Native integrations are starting to appear in a lot of off-the-shelf options. These integrations typically have a point-and-click interface you can configure with minimal technical skill, but this ease of use comes at the cost of flexibility. Your integrations will be more constrained, but much easier to manage without the technical support. A Salesforce integration is most common for organizations that sell their training for any number of reasons. An LMS integration allows these companies to automate some of the record keeping between the LMS and the CRM. The LMS tracks learning experiences, track learner records, and the CRM tracks sales and enables marketing automation. Fully engage your IT team as a stakeholder and that you have a technical expert who can speak to the API capabilities of your connecting systems, how your organization does SSO, and any of the other advanced integration features you need to satisfy your strategy.
Most organizations lack coordinated approaches to email and flood employees with it. If employees can get away with ignoring most other notifications, they will surely ignore notifications from the LMS. SMS text messages are one way to get past the “email blindness” and there are some services that issue reminders like this, medical practices being one of them. If you have an LMS with a mobile app, ask your vendor if you can configure push notifications that will deep link your learners to the specific training content that needs their attention. Instant messaging platforms are great ways to cut down on email and still get the message across; Docebo, for example, has a native integration that lets you notify learners via Slack instead of email.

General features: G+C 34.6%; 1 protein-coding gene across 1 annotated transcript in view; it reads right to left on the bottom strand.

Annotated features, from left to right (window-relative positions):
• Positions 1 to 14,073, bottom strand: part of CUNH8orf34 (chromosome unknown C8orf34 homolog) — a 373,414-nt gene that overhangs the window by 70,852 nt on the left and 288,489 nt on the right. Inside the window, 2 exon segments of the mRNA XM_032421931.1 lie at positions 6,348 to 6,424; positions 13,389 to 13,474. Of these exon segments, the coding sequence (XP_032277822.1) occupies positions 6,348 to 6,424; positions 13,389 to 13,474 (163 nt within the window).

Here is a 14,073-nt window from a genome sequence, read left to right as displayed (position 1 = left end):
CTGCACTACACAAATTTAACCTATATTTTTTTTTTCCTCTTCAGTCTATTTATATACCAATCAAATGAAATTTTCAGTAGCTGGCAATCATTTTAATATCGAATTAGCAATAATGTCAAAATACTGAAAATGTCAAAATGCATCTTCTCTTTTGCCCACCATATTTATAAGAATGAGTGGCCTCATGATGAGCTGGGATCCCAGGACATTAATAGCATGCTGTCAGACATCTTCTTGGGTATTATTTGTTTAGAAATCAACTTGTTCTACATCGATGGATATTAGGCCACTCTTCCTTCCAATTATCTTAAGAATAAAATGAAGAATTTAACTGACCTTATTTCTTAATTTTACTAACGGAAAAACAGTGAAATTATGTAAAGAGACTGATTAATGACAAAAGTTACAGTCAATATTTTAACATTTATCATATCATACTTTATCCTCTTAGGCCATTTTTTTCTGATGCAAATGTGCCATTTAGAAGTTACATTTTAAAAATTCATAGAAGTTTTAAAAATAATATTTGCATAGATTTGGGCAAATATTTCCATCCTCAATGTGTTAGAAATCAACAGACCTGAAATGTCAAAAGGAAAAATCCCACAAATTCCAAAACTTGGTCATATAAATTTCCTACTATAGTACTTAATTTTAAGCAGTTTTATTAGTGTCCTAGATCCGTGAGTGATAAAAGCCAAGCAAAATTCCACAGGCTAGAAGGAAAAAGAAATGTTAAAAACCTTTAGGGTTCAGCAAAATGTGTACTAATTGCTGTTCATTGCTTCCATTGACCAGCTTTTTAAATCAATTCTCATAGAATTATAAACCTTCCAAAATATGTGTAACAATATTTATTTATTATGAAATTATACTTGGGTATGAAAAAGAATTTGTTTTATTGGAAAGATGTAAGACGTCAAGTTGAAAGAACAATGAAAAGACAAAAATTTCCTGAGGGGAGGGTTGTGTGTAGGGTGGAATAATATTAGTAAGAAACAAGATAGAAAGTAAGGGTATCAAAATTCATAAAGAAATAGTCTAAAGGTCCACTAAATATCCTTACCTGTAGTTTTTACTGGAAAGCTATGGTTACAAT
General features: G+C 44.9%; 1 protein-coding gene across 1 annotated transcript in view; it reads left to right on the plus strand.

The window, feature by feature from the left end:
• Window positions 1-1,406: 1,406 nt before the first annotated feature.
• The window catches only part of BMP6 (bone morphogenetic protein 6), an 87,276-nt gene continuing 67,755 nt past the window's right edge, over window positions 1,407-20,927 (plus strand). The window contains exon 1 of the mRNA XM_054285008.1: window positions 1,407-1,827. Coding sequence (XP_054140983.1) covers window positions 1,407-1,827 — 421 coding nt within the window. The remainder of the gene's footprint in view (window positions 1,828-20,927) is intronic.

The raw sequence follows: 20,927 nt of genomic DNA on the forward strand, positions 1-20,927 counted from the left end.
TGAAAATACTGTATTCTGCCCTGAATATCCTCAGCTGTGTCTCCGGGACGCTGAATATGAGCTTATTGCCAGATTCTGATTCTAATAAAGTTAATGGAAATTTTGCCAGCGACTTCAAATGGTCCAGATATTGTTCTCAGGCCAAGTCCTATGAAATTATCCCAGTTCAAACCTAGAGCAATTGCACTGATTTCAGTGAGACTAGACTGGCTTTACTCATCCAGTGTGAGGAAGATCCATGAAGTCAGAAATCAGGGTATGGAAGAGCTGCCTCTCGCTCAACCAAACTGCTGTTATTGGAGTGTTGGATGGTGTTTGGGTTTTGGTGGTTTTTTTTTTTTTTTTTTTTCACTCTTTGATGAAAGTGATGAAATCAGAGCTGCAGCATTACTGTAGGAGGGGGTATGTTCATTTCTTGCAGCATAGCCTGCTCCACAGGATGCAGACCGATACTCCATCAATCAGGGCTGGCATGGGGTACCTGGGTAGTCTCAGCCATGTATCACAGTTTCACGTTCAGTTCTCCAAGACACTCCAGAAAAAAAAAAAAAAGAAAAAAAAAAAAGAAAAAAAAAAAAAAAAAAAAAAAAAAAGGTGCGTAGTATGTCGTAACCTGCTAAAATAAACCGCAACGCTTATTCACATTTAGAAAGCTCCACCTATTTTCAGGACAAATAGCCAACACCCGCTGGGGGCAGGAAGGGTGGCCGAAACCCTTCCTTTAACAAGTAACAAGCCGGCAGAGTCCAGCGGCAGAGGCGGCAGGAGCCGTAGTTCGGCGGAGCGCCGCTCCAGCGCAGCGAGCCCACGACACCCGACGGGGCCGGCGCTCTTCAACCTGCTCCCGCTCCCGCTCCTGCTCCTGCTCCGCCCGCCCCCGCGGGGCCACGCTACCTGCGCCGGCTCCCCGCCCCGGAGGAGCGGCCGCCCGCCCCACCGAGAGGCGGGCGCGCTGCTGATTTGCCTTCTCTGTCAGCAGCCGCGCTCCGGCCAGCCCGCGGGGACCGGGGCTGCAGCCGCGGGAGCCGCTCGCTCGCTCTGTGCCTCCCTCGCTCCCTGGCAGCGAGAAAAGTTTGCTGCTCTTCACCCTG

Do not assume that the system will be easy to use or intuitive when it comes to selecting the triggers and conditions that will drive your notifications; LMS vendors may not invest the time and effort into this function you would assume they would. Don’t let them saddle you with a half-baked feature set. Map out your notifications and detail the conditions and triggers you would need to make them happen. Review your notifications map with your vendors. The biggest failing in most LMS notification frameworks is that they don’t help you design solutions for the complete learning experience via automating pre-instructional and post-instructional notifications and reminders. Populouz can help you determine if your LMS or one you are considering is capable of helping you design for these complete experiences.
Above all, do not expect that the perfect system will have the ideal notifications. It's important to keep things balanced, but it never hurts to make an informed decision.
Content management is one of the most fiddly bits of any LMS. A lot of organizations struggle with developing a training content strategy. This means they struggle with organizing their content in a manner that makes curating and maintenance difficult and costly. Native content management systems allow you to create a basic level of content with the option of including streaming video from hosting services; then this is a cost-effective solution that doesn't require a lot of skill with courseware development.